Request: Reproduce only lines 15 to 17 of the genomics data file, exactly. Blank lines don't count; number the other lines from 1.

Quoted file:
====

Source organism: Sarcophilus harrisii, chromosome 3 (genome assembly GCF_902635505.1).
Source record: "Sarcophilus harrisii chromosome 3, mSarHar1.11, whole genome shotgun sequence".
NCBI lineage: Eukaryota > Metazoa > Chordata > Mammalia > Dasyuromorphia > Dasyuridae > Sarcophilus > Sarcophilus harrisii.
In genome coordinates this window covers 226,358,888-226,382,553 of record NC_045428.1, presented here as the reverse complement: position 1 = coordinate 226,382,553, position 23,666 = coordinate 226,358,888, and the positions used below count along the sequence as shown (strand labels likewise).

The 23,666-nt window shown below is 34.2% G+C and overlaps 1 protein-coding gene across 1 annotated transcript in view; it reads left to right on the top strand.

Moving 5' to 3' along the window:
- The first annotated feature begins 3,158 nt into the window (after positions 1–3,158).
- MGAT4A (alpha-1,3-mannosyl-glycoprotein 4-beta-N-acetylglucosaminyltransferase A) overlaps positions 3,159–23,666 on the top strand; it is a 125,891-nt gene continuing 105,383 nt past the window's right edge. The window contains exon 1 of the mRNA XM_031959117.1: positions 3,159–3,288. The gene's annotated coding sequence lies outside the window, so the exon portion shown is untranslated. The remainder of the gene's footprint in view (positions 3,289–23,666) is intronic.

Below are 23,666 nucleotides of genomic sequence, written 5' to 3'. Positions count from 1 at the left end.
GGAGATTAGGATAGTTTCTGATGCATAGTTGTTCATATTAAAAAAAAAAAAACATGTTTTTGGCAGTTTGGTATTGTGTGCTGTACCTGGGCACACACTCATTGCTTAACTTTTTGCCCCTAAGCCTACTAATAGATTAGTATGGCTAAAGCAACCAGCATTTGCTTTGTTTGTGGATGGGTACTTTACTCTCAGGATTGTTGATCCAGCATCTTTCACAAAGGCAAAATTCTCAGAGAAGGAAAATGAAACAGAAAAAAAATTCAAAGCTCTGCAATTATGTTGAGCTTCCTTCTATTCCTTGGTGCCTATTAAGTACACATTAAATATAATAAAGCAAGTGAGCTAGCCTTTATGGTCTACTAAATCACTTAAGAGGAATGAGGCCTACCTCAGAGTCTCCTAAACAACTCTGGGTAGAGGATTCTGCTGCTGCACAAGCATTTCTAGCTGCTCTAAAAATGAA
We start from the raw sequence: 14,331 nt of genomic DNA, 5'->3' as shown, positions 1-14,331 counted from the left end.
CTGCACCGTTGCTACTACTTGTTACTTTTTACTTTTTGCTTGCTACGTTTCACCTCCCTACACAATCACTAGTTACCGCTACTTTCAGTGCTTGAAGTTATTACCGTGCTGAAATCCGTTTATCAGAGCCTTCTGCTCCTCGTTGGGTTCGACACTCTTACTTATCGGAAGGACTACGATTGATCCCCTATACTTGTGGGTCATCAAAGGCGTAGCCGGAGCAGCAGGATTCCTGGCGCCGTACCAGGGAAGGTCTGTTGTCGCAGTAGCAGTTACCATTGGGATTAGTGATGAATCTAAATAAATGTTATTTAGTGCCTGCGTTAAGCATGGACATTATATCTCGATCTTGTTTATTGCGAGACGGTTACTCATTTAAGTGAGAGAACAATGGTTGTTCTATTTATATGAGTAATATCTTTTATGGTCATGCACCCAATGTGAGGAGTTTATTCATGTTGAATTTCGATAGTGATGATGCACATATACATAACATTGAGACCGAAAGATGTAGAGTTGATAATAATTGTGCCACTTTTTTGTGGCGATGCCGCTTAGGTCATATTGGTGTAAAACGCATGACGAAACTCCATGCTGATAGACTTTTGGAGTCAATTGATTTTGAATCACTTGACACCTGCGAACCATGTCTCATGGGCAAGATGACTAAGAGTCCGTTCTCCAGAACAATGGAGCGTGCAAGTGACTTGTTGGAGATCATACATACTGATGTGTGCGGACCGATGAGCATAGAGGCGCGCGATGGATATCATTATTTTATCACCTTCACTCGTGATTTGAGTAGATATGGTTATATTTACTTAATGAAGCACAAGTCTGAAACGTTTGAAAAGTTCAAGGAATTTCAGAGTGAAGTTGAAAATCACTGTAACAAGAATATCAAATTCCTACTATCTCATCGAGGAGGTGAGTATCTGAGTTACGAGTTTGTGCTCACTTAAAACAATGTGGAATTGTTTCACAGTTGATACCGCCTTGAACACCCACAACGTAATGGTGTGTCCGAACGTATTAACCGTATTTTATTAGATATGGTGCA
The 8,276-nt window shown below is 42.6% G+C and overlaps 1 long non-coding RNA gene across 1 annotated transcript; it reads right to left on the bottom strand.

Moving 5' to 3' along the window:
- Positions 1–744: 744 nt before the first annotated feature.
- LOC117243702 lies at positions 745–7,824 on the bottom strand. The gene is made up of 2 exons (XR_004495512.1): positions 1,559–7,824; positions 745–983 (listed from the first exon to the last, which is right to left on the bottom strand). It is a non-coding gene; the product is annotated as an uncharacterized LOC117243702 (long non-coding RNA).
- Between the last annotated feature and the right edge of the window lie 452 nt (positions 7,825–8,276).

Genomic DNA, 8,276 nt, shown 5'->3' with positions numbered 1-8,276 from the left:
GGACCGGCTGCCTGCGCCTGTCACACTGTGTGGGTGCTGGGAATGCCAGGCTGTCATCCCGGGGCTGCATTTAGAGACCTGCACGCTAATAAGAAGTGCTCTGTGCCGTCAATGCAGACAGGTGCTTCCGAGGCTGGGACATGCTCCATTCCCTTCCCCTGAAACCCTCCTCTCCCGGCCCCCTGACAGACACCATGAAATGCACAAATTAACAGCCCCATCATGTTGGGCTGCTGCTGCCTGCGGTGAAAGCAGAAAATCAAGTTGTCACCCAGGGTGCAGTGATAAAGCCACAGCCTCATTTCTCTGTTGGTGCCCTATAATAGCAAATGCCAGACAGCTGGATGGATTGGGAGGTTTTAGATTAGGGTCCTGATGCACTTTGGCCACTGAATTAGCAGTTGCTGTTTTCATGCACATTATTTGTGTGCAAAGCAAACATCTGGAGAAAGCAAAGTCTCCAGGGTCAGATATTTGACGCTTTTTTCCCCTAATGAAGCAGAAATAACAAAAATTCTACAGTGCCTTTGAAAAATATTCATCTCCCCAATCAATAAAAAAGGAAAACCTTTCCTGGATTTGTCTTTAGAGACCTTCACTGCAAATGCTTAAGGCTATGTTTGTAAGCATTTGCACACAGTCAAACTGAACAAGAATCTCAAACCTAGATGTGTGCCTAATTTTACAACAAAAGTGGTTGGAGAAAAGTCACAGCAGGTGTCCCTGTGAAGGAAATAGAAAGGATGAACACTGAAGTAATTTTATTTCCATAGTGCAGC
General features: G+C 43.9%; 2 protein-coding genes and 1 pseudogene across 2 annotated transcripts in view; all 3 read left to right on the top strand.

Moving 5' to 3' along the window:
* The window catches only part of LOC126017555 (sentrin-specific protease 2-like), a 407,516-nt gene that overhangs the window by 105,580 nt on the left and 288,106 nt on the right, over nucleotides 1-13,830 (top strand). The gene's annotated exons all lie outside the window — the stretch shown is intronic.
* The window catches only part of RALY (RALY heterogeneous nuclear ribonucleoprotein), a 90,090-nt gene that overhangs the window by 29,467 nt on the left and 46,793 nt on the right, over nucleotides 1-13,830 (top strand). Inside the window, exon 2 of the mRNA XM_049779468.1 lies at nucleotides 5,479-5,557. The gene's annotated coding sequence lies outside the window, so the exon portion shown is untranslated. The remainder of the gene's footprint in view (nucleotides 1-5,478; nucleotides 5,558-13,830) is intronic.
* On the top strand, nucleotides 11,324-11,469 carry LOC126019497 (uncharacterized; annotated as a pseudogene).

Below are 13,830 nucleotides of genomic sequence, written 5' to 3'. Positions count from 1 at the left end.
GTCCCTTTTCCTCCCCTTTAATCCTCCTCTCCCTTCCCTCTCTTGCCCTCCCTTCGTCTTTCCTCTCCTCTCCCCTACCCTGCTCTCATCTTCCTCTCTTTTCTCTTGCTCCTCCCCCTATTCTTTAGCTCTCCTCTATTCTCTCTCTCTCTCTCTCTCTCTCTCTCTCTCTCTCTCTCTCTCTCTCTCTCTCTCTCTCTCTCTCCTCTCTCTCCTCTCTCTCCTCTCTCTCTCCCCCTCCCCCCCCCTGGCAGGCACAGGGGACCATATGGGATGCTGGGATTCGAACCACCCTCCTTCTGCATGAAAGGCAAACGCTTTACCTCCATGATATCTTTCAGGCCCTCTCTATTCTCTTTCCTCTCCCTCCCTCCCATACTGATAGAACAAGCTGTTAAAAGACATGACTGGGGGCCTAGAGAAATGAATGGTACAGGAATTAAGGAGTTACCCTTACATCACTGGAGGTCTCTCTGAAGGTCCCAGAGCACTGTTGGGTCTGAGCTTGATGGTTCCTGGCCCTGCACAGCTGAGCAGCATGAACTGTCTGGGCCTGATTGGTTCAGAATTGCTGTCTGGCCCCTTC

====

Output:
- Positions 1–744: 744 nt before the first annotated feature.
- LOC117243702 lies at positions 745–7,824 on the bottom strand. The gene is made up of 2 exons (XR_004495512.1): positions 1,559–7,824; positions 745–983 (listed from the first exon to the last, which is right to left on the bottom strand). It is a non-coding gene; the product is annotated as an uncharacterized LOC117243702 (long non-coding RNA).
- Between the last annotated feature and the right edge of the window lie 452 nt (positions 7,825–8,276).